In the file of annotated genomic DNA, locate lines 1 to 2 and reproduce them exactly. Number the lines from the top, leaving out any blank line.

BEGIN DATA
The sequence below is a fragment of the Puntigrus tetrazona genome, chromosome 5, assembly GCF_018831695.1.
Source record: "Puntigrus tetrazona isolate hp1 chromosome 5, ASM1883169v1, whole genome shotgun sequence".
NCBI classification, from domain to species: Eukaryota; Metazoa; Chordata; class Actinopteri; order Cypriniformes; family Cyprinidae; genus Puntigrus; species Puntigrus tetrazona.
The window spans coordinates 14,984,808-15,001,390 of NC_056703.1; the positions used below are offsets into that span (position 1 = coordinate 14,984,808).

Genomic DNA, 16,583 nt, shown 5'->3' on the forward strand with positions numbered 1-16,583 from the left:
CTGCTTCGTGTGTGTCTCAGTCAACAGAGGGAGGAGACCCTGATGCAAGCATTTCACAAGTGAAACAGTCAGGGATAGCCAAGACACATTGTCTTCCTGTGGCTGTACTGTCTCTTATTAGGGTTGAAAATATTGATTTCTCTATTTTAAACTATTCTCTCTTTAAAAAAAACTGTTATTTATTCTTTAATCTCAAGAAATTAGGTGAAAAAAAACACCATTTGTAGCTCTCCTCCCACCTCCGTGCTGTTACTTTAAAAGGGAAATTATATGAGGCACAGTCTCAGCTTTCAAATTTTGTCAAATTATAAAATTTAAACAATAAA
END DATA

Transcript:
The sequence below is a fragment of the Puntigrus tetrazona genome, chromosome 5, assembly GCF_018831695.1.
Source record: "Puntigrus tetrazona isolate hp1 chromosome 5, ASM1883169v1, whole genome shotgun sequence".